Capitol Hill Garden Club In Washington, D.C., Since 1952

Everything You Ever Wanted To Know About Treeboxes

October 11, 2016 6:15 PM | Anonymous member (Administrator)

Everything You Ever Wanted To Know About Tree Boxes


Featured Speaker: Steve McKindley


Our speaker, Steve McKindley is one of two Ward 6 urban foresters with the Urban Forestry Administration (UFA), a division of the District of Columbia Department of Transportation. The mission of the UFA is to manage and increase the District’s street trees.


Healthy trees improve air quality, increase ground water retention, moderate temperature, and beautify the community. The city has planted 7000 trees each winter for the last several years. Planting takes place during the months of November through April. The city contracts with landscapers to plant trees and to water twice a month during the first summer. Residents are supposed to provide water after the first summer. The city automatically replaces dead trees removed by the city. Trees that survive for two years are expected to survive on their own


The city has a number of regulations regarding tree boxes. Updated regulations can be found at the following sites.


http://www.dcregs.dc.gov/Gateway/RuleHome.aspx?RuleNumber=24-109


http://ddot.dc.gov/node/508592


Residents are responsible for keeping ruble and trash out of tree boxes. Borders should allow water to flow freely into the tree box when it rains. Soil should stay at the level of the sidewalk and existing tree roots should not be covered as covering the roots prevents oxygen from reaching the roots.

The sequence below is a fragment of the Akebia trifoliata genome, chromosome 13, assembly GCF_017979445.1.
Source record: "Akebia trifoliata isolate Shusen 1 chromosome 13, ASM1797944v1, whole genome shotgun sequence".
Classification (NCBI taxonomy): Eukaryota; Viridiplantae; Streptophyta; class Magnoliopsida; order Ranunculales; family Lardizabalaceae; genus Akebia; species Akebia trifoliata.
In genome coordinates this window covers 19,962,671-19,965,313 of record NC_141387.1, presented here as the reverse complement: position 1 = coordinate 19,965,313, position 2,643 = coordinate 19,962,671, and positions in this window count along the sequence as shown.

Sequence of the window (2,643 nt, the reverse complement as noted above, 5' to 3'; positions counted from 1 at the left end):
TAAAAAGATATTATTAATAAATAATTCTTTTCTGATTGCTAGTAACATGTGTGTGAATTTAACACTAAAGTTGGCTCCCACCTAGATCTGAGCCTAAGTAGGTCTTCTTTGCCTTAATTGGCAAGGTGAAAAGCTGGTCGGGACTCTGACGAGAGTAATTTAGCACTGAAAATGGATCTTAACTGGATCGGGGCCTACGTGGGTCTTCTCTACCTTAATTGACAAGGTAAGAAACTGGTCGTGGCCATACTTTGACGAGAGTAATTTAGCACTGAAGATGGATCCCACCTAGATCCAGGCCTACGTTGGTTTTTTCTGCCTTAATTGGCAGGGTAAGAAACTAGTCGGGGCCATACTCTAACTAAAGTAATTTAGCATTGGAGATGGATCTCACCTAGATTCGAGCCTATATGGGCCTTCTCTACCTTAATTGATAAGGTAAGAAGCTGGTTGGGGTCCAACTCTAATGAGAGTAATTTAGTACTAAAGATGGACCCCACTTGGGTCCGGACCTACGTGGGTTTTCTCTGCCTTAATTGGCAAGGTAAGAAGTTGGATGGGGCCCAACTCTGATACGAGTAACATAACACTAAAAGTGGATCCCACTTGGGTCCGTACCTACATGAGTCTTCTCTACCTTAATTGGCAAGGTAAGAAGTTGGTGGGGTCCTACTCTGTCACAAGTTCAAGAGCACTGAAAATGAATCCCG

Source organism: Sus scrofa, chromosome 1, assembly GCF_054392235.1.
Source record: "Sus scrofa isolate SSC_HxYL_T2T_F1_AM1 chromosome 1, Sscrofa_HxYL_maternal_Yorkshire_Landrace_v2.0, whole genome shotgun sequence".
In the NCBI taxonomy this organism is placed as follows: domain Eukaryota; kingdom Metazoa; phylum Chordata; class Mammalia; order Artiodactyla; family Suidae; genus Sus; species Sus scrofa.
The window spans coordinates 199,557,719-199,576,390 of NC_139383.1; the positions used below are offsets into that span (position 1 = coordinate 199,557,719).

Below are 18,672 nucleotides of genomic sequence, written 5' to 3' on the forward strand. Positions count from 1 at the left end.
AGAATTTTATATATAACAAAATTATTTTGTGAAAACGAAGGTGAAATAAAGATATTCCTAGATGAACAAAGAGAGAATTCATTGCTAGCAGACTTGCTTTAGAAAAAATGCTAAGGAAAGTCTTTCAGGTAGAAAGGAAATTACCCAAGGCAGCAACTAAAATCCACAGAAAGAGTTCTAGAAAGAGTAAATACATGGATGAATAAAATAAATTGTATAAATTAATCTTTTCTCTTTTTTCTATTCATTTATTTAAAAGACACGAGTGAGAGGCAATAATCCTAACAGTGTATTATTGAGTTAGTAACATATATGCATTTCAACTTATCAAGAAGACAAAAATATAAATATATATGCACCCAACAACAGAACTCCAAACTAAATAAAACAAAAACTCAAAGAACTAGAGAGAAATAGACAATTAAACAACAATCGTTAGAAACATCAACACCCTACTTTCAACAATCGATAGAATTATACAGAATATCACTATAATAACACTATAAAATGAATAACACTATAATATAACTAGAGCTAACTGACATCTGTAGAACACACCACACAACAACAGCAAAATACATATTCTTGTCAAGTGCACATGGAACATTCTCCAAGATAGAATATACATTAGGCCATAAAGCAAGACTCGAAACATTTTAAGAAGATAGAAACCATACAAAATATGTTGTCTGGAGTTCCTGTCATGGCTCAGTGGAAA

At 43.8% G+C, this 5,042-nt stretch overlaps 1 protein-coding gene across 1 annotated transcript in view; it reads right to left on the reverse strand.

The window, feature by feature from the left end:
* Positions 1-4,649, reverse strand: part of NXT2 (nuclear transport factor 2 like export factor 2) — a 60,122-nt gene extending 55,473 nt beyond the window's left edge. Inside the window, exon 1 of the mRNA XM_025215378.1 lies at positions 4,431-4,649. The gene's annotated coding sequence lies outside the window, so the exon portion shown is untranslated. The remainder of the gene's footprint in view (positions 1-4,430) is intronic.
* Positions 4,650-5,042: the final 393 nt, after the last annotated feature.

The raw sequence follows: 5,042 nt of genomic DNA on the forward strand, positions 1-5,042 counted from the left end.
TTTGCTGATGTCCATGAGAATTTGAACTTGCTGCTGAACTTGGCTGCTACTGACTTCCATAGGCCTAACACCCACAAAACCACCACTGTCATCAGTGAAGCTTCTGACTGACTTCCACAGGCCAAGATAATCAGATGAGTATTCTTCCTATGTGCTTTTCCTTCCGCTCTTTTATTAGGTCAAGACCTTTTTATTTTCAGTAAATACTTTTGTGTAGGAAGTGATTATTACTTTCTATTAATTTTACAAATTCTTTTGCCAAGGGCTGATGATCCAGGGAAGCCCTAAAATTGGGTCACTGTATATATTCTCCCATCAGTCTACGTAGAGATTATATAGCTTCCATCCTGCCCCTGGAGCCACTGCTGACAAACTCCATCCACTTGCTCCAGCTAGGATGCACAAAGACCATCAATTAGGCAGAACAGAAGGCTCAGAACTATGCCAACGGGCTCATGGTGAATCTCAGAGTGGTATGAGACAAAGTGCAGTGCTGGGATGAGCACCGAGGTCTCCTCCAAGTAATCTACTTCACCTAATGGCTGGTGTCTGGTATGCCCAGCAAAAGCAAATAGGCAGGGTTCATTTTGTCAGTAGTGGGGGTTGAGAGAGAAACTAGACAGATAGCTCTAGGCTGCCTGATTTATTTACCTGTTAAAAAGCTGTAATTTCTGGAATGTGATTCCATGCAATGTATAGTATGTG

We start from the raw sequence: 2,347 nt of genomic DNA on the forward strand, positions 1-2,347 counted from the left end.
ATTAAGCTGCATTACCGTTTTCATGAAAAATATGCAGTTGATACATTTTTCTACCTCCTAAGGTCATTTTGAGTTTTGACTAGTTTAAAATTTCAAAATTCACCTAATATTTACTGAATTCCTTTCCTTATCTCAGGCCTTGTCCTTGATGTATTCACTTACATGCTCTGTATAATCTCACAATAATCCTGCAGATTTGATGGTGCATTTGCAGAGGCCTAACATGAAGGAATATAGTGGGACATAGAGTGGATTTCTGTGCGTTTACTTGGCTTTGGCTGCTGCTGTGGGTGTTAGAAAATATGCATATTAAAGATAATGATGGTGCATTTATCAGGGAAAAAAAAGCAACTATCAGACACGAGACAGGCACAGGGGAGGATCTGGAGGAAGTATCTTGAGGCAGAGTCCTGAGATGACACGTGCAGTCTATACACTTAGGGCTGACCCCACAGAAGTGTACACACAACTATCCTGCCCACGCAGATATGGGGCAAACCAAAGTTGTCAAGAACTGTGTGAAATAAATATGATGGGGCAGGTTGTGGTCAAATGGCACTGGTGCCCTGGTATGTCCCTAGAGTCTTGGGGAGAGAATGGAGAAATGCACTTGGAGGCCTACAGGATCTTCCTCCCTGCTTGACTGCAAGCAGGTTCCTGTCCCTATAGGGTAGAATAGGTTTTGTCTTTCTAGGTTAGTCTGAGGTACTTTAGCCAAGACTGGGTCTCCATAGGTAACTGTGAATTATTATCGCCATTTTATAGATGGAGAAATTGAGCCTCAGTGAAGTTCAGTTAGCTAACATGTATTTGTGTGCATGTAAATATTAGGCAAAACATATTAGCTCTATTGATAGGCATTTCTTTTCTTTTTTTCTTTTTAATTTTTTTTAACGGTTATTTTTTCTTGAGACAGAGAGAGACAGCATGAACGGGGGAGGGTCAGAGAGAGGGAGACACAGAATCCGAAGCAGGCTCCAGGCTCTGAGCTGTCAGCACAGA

Plants added to tree boxes should be planted two feet from the trunks of new trees. Only shallow rooted plants growing to no more than 18 inches high. Roses, other bushes and vegetables are prohibited.


Methane leaking from natural gas lines replaces oxygen and kills trees. Checking for and fixing leaks is important before replacing dead trees. For technical reasons the presenter was not able to provide pictorial examples of tree boxes


Authors note: Several of us have found that bi-monthly watering is insufficient for new trees and even that is not always accomplished by the contractor. We have also found that watering needs continue for at least several years beyond the second year.








Call To Action for CHGC Member Contributions


If you have tree boxes that you tend, please snap a few pictures and write a little story to be placed here to tell fellow members the highs and lows of managing 'your' tree boxes.


Or, if you just see a great tree box (or a really bad one), snap a picture for this page so we can all learn from the experiences of others.


You can send your story and photos to the webmaster, Joe Purdy, who will post them for you.  If you just have a comment, you can post it by clicking  Add Comment below.



Member Contributions!



Submitted by Marian Wiseman


I have 3 tree boxes that I tend.


The one in front of our house we cultivated about 10 years or more ago, then the city extended it and added 2 huge tree boxes in the sidewalks adjacent to us., one of which is 55 feet long. They quickly filled up with weeds, so I adopted the new spaces.


These two neighboring boxes get full sun, which my own garden does not, so I have really relished being able to plant things that need full sun.


At the meeting, I found out that I am out of compliance because of the height limitation. Also, for the tree box in front of our house, my husband fenced it in with an impervious border. I was really sorry to find out that we are breaking the rules, but I’m not going to change anything.